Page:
Chapter five discusses further all consequences for the salvation of the soul in this new cultural and theological setting, this time by referring to Gregory of Tours’ Books of Histories and Seven Books of Miracles. In Brown’s view, Gregory of Tours enhanced the previous (Augustine) models of piety, repentance and almsgiving, as he also emphasised the forthcoming Last Judgment (p.158). As in Gregory’s view, according to Brown, the afterlife of souls, unless they are the souls of saints, was filled with danger. This forthcoming perilous journey called for proper actions during the current lifetime, mainly (among the rich) donations to the church (p.166).  As Brown observes, Gregory allocated divine action, especially punishment, within the span of the current life. Any insult to saints and places of pilgrimage would summon imminent retribution. But it was the care for the poor, or rather the lack of it, which would provoke God’s wrath. In Gregory’s outlook, the care of the poor was one of the best ways of caring for the soul of the benefactor. The institutional Latin Church was depicted as the principal channel of that material support but also the reassurance of the salvation of charitable souls. As in Gregory’s vision, the material and spiritual worlds were interconnected through the mediation of the Church where miracles (e.g. healing) were seen as reflections of the proximity of God and his saints. That proximity was almost tangible.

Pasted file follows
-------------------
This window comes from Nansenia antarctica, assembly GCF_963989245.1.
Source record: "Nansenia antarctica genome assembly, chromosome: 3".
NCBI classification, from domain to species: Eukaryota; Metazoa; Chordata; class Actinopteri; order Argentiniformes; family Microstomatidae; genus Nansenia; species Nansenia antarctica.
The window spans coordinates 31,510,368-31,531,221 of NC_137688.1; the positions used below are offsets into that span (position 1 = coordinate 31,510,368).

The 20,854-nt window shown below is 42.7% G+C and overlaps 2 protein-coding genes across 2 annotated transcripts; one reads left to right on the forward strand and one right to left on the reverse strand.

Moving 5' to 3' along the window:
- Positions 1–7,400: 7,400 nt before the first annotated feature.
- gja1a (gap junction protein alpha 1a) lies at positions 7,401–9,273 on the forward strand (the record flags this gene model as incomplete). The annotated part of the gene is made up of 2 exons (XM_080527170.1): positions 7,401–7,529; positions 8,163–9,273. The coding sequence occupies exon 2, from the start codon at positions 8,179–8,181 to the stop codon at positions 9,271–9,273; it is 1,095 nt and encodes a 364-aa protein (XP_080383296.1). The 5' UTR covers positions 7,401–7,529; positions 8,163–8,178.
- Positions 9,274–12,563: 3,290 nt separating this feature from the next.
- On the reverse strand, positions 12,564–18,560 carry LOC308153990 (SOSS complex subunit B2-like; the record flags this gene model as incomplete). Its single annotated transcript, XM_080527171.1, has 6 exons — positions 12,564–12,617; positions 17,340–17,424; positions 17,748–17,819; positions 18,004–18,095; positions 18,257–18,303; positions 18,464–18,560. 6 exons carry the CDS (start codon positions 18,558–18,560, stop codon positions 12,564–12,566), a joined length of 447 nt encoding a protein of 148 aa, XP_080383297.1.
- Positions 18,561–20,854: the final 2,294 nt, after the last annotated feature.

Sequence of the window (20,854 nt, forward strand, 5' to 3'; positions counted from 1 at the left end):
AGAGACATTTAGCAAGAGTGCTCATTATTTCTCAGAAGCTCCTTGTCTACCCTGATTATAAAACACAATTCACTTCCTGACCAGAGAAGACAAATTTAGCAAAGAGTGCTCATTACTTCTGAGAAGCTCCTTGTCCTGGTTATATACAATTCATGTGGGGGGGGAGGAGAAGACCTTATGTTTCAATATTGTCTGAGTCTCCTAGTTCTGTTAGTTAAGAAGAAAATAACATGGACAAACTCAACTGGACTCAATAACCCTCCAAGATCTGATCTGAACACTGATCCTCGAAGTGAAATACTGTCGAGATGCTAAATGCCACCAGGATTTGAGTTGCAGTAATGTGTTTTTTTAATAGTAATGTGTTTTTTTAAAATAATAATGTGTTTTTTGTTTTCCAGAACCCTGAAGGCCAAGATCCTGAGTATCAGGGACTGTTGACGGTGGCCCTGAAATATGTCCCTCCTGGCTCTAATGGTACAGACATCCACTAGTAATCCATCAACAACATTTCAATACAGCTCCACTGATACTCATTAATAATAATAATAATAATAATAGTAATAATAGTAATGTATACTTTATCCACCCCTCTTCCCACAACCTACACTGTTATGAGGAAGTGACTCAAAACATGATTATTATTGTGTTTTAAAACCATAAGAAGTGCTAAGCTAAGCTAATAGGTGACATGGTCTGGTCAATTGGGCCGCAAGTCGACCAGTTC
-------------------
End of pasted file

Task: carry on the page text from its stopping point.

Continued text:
The book concludes with the Epilogue, which highlights the role of western monasticism with its shining examples such as Columbanus who was influenced by Cassian and then shared that inspiration with his monastic milieu.  The monastery “powerhouses of prayer” (p. 196) took care of the souls of their communities; they protected them from this world and helped them to focus on the one to come. As Brown noted, these places in seventh century France were “antechambers to the afterlife” (p. 201). They reinforced the powerful, if not fearsome, paradigm of the spiritual journey for the soul. In the centre of that paradigm was a clear notion of sin and punishment in the world to come, but also a reassurance of reward for those who resisted sin in this transient world. Brown’s study successfully shows the transformation of the idea of the soul’s life in the world to come and the main stages of that process, including human role in ‘saving’ souls.

Piotr Ashwin-Siejkowski
Visiting Research Fellow, King’s College London